News | Politics
14 Dec 2017 6:08
NZCity News
NZCity CalculatorReturn to NZCity

  • Start Page
  • Personalise
  • Days of Xmas
  • Sport
  • Weather
  • Finance
  • Shopping
  • Jobs
  • Horoscopes
  • Lotto Results
  • Photo Gallery
  • Site Gallery
  • TVNow
  • Dating
  • SearchNZ
  • NZSearch
  • Crime.co.nz
  • RugbyLeague
  • Make Home
  • About NZCity
  • Contact NZCity
  • Your Privacy
  • Advertising
  • Login
  • Join for Free

  •   Home > News > Politics

    Election outcome depends on group of 21

    More than 2.5 million votes were cast in the general election and the outcome is going to be decided by a group of 21 MPs and party officials.


    The election results are starting to seem irrelevant as the outcome steadily boils down to a decision that's going to be taken by a group of 21 MPs and party officials.

    National won 56 seats and Labour 46, a total of 102 in a parliament of 120 members, but it's a party with nine seats that's calling all the shots.

    Prime Minister Bill English and Leader of the Opposition Jacinda Ardern, who between them command those 102 seats, have no influence whatsoever over what happens next.

    NZ First's caucus and it's board will decide which of them leads the next government through a process the public will have no access to.

    And if NZ First had its way, they wouldn't even know who 12 of the decision makers were.

    The party's caucus and its board will decide the outcome at a joint meeting.

    There are 14 board members including leader Winston Peters and his deputy Ron Mark.

    The names of the board members have never been secret, and Peters points out they were all at NZ First's last annual conference where they would have been seen "by anyone paying attention".

    But they're not identified on the party's website, and Peters defends that.

    "By putting their name forward to serve on the board they do not expect to have their privacy invaded and to become public figures," he said.

    Maybe they didn't expect to have their privacy invaded when they signed up but now they're going to decide who the next prime minister is going to be, and the rules have changed.

    Media organisations have identified them and they're not particularly well known individuals, their names wouldn't mean anything to most people.

    At the crucial meeting, on a date still to be decided but presumably it will take place this weekend or early next week, the board will be joined by the party's other seven MPs.

    By then the caucus will have drafted two options papers.

    They will set out the deals offered by National and Labour, and the various ways a government can be formed.

    It's not clear whether ministerial positions will have been worked out, Peters says that's something that could be dealt with at another time.

    Presumably he means they can be sorted out by NZ First and the new prime minister when a cabinet is appointed.

    Peters insists he won't be the one making the decision, and that it rests entirely with the caucus and the board.

    But it would be naive to believe the caucus won't reach a conclusion before the meeting, and that the board wouldn't know what that conclusion was when it starts to debate the options.

    Peters says he wants a "serious consensus" from the meeting, which might or might not be easily achieved.

    Perhaps one of the options is demonstrably better than the other in terms of policy concessions, or stability could become an issue with three parties in a Labour-led government.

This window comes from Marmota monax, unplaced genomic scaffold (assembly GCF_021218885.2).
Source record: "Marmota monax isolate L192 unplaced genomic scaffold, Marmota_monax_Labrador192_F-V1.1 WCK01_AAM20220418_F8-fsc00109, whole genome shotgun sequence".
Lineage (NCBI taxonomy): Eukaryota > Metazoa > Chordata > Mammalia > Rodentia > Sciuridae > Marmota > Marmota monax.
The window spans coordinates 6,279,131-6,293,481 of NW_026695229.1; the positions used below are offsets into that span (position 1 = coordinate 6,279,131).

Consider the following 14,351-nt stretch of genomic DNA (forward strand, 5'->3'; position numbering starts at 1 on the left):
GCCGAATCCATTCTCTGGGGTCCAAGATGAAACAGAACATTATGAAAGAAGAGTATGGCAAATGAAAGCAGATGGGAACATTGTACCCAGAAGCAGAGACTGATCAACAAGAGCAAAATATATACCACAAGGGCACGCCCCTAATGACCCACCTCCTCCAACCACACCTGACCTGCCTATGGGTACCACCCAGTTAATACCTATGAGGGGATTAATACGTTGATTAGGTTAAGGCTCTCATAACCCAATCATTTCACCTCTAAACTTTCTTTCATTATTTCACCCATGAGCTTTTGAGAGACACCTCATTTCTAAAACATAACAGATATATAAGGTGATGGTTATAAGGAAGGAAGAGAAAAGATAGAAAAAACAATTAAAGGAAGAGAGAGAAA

Joining National in a fourth term government, which would be unlikely to win a fifth term, has to be weighed up against granting an inexperienced prime minister the right to lead a first term government.

    After negotiations ended on Thursday, Peters said he couldn't even guess what any of the decision-makers were thinking.

    He probably could, and he very likely already knows what his preference is.


    NZN




    © 2017 NZN, NZCity


     Other Politics News
     13 Dec: NZ bone marrow registry needs more donors
     13 Dec: Govt could cap civil service pay
     13 Dec: Jerusalem move is a big favour from Donald Trump. It won't be cheap to pay back
     13 Dec: East Timor considering contraceptives ban for unmarried women and girls
     13 Dec: Kidscan funding National's decision: govt
     12 Dec: PNG's life-saving church rural health services face closure after months without government funding
     12 Dec: Surgical mesh victims welcome restrictions
     Top Stories

    RUGBY RUGBY
    Australia bidding for 2027 Rugby World Cup More...


    BUSINESS BUSINESS
    Jerusalem move is a big favour from Donald Trump. It won't be cheap to pay back More...



     Today's News

    Entertainment:
    Dwayne ‘The Rock’ Johnson is set to become a father for the third time 6:00

    International:
    Chris Froome posted abnormal drug test result during Vuelta de Espana 22:17

    Soccer:
    World Cup carrot dangling for Wilkinson 21:57

    Entertainment:
    Justin Bieber reportedly wants to prove to Selena Gomez that he is a “better boyfriend” now 21:30

    Rugby League:
    NRL sale of Titans reportedly complete 21:17

    Entertainment:
    Nick Jonas has been "enjoying every second" of his day since discovering he has been nominated for a Golden Globe 21:00

    Entertainment:
    Kylie Jenner is reportedly “having fun” shopping for her rumoured baby 20:30

    Entertainment:
    Keith Urban has praised his wife Nicole Kidman after she bagged herself a 2018 Golden Globe nomination 20:00

    Entertainment:
    Khloe Kardashian has admitted her “life changed” when she met her boyfriend Tristan Thompson 19:30

    Entertainment:
    Selena Gomez has praised Katherine Langford’s “strength and softness” after she picked up her first Golden Globe nomination 19:00


     News Search






    Power Search


    © 2017 New Zealand City Ltd